What Is LIFO and FIFO?
When it comes to methods to value your inventory, as part of the inventory management system, there is a great deal of debate on the effectiveness of two models: LIFO and FIFO.
LIFO is Last In, First Out
FIFO is First in, First Out
In the LIFO model of inventory valuation, the last item which comes into the inventory is shipped first, and in the FIFO model, the first item which comes in is sent out first.
Among these two, FIFO is the most popular and widely used inventory valuation method since the inventory costs are less, which means higher profits.
LIFO is a relatively new inventory valuation method, being introduced in the 1930s, and as soon as it came in, several businesses in the US and Europe started using it.
LIFO’s advantage is that inventory costs are high, which means lower profits and lower taxes. To save taxes, some businesses prefer the LIFO method,which is considered as controversial. With the FIFO accounting method for inventory, there is a higher profit reported, hence higher taxes.
For small and medium scale businesses, the FIFO model is recommended by experts, but again, it depends on the nature of the products, their valuation, and demand in the market.
In some nations, if you wish to change your inventory management protocol from LIFO to FIFO or vice versa, you will need to inform the tax authorities since the entire calculation of the inventory products and the shipments changes drastically.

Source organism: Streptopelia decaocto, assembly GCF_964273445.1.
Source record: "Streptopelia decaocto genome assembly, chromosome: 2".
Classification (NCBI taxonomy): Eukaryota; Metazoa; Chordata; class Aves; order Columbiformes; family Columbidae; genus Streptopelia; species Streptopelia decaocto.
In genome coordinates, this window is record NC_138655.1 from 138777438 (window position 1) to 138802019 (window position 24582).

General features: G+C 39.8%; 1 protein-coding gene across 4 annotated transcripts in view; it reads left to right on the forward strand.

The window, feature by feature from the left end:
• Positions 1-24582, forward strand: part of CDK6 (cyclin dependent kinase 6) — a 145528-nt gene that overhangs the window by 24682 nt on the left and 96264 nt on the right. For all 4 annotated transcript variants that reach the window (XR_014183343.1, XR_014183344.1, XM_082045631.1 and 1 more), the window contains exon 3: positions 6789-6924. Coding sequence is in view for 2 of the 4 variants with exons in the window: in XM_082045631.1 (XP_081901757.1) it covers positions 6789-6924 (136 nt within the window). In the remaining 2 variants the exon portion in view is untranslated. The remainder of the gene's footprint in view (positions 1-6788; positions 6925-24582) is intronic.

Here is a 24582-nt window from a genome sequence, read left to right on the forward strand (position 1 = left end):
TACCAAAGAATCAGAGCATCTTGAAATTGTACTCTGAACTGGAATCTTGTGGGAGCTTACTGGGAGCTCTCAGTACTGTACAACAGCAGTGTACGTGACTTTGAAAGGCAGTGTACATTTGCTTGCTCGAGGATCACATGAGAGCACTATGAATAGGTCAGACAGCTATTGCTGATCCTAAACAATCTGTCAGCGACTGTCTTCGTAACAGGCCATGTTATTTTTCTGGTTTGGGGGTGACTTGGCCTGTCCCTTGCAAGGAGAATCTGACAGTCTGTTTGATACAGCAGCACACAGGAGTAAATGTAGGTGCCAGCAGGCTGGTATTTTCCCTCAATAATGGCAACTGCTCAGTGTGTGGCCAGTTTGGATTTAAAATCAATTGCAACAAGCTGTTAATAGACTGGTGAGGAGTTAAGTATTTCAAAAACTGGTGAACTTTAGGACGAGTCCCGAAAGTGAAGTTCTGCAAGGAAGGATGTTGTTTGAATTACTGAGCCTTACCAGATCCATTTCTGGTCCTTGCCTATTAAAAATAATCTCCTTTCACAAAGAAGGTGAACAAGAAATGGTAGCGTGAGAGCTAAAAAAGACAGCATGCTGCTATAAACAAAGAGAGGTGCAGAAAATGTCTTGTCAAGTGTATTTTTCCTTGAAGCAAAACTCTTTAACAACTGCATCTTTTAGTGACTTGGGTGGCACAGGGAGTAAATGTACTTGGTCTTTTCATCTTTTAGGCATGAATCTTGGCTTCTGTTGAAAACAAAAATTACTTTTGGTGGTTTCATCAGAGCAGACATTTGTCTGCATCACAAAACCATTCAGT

Except the US, very few countries accept LIFO as a valid inventory valuation method.
Brief On FIFO Method Step By Step
Here is an example of the valuation of inventory, based on the FIFO model:
Assume your inventory is storing Bluetooth speakers.
In week 1, you order 100 speakers, costing Rs 1000 each.
In week 2, you order 400 speakers, costing Rs 1500 each, since the supplier has increased the cost.
At the end of week 2, you will have 500 speakers, whose total value is
Rs 100,000 + Rs 600,000 = Rs 700,000
In week 3, you sell 400 speakers, at Rs 2500 each, and have 100 speakers left.
Under the FIFO accounting method, you have sold those 400 speakers, at Rs 1000 each (First In)
And thus, at the end of week 3, you have 100 speakers left, whose per unit cost is Rs 1500, and thus, the total value of leftover speakers is:
Rs 1500 * 100 = Rs 150,000
Under LIFO method, you will sell the 400 speakers at the cost of Rs 1500 per unit (Last In), and thus, the cost of the remaining 100 speakers will be:
Rs 1000 * 100 = Rs 100,000 (Source)
Inventory management and Selective inventory control techniques are a vast subject, and you will need expert assistance in this regard.
This is where we at MSMEx can help you out.
Our micro-advisory platform provides you a direct link with some of the sharpest business minds and experts having decades of experience in the verticals such as inventory management, accounting, Govt loan schemes, venture capital, and more.
All you need to do is, book an appointment at MSMEx and get connected with the experts right now!